If you have the option to be working from home right now, there's a chance you're still sampling different corners of your home, trying to find the best and most productive station possible. But, if you regularly deal with back or neck pain, that couch and coffee table setup might not be cutting it.
To help you create an at-home working environment with proper ergonomics, we reached out to Adam Fritsch, PT, DPT at Athletico Physical Therapy, for some advice.
Secure a Space
If you have a desk in your home, clear off the old magazines and envelopes and label this space as your working station.
"Not only will it help you get the best ergonomic setup but it should help you stay mentally focused, as well," Fritsch says.
"It can be hard to get into work mode when you're sitting in your kid's playroom or on your couch."
Not everyone has a desk at home, though. In that circumstance, Fritsch says your next best option to prevent back and neck pain is a chair with a seat back at the kitchen table.
"You can also use a tray table sitting in a chair with a back if needed, too. At a minimum, you'll want a table for your computer and a chair with a back."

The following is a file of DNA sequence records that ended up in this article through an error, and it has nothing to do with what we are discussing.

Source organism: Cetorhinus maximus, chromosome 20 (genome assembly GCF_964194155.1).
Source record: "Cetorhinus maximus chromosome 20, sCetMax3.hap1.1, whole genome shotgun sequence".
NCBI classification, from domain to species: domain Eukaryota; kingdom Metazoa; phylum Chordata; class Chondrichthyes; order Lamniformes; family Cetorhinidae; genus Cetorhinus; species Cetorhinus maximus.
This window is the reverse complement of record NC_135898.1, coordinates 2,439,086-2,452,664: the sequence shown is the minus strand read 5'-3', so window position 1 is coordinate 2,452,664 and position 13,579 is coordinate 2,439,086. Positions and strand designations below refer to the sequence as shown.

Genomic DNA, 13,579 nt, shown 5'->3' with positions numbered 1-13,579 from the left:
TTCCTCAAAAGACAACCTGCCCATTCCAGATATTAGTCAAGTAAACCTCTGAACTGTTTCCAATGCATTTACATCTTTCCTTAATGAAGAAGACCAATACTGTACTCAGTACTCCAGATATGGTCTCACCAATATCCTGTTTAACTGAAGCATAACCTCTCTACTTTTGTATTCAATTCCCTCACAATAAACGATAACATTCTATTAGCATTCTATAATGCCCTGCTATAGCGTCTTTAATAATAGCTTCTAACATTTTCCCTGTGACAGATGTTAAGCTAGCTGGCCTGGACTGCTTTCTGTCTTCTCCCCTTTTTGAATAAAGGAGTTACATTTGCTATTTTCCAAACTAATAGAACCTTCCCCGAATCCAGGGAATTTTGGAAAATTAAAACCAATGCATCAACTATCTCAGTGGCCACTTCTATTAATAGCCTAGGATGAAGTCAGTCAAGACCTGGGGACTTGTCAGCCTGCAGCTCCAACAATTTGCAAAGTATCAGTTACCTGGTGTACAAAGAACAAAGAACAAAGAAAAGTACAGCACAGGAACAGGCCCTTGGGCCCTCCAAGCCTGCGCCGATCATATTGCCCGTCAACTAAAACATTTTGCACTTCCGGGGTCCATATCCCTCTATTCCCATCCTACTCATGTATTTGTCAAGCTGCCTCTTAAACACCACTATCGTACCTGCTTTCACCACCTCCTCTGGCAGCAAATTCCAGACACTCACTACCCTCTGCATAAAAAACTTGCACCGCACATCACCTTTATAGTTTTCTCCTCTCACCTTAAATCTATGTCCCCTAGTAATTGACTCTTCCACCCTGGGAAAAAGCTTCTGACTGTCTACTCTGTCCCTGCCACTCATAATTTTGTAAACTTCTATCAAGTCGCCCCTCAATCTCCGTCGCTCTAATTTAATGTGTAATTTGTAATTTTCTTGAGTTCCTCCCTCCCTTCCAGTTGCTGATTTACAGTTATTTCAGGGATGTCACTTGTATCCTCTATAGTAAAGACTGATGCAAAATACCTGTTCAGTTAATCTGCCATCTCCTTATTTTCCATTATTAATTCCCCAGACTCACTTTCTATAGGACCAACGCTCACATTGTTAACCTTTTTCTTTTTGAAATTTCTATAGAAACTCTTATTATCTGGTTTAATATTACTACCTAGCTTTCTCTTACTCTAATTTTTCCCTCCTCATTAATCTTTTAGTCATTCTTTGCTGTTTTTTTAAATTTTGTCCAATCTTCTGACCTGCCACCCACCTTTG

Take Breaks and Move
Regardless of how you're set up for work, Fritsch says the best thing you can do to prevent neck or back pain is to get up at least once an hour and move around.
"Our bodies are designed to move, so getting up at least once every hour to take a break, move, and walk around is important," he explains.
"Take 5-10 minutes to change position and get your body moving. It's easy to get caught up in work, so you can also set a timer on your phone to remind yourself to get up each hour."
Adjust Your Screen
Find yourself slouching over your laptop? Without a monitor, it can be very difficult to create a solid ergonomic position.
Fritsch says that, ideally, you'd want your monitor at about eye level in order to prevent your neck from extending up or down.